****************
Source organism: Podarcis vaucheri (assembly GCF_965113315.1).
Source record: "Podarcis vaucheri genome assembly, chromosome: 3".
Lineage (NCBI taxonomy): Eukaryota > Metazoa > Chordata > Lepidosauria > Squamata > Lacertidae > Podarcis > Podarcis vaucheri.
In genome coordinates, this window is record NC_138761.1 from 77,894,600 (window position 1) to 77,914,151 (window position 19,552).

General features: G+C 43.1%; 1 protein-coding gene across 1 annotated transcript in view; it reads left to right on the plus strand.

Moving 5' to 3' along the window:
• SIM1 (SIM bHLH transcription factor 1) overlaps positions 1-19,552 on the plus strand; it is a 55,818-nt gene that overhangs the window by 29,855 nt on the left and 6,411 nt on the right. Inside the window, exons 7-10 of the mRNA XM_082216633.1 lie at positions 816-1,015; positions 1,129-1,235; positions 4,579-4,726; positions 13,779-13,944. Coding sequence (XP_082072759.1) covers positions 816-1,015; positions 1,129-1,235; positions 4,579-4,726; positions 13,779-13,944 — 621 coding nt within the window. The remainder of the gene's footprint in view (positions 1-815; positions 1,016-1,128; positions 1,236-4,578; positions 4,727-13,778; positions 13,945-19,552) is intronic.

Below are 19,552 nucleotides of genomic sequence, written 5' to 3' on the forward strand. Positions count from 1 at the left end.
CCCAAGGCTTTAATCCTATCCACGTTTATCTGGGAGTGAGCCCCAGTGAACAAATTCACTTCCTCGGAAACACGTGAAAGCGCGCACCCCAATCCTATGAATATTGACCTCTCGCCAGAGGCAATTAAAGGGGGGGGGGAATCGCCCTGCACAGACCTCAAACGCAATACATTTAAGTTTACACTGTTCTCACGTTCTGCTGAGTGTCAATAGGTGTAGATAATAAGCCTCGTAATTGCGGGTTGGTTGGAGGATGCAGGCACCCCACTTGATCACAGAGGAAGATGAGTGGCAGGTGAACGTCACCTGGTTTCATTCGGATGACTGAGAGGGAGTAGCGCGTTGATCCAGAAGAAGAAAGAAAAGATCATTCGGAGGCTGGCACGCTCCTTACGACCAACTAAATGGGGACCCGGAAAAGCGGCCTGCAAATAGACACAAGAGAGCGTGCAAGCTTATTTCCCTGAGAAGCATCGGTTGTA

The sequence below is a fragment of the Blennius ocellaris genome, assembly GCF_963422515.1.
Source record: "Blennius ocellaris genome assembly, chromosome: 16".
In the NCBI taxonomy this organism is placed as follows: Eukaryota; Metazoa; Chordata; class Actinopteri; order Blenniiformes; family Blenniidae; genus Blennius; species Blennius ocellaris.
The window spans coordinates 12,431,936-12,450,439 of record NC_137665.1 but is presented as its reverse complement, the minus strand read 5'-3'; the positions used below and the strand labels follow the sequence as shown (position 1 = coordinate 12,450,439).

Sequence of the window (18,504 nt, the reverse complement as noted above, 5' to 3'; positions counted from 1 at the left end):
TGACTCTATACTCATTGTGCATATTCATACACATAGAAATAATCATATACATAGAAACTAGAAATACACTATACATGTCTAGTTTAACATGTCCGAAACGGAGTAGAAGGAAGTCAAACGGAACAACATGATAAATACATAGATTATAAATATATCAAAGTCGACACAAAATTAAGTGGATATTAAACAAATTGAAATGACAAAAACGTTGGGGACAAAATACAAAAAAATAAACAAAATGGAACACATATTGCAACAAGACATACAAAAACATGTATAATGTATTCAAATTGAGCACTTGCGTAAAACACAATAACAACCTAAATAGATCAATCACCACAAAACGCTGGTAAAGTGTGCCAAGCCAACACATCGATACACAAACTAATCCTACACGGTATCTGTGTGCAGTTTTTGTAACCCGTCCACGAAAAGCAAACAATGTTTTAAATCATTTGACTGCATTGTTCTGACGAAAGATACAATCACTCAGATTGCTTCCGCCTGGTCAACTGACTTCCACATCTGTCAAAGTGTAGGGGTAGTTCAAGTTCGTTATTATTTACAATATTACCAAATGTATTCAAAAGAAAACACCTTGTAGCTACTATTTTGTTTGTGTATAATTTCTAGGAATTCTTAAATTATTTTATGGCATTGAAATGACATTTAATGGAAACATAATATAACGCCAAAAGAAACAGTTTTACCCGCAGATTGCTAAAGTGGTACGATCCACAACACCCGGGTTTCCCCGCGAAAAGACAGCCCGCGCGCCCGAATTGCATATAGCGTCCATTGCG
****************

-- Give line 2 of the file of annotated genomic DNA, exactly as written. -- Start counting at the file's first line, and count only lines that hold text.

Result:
Source record: "Podarcis vaucheri genome assembly, chromosome: 3".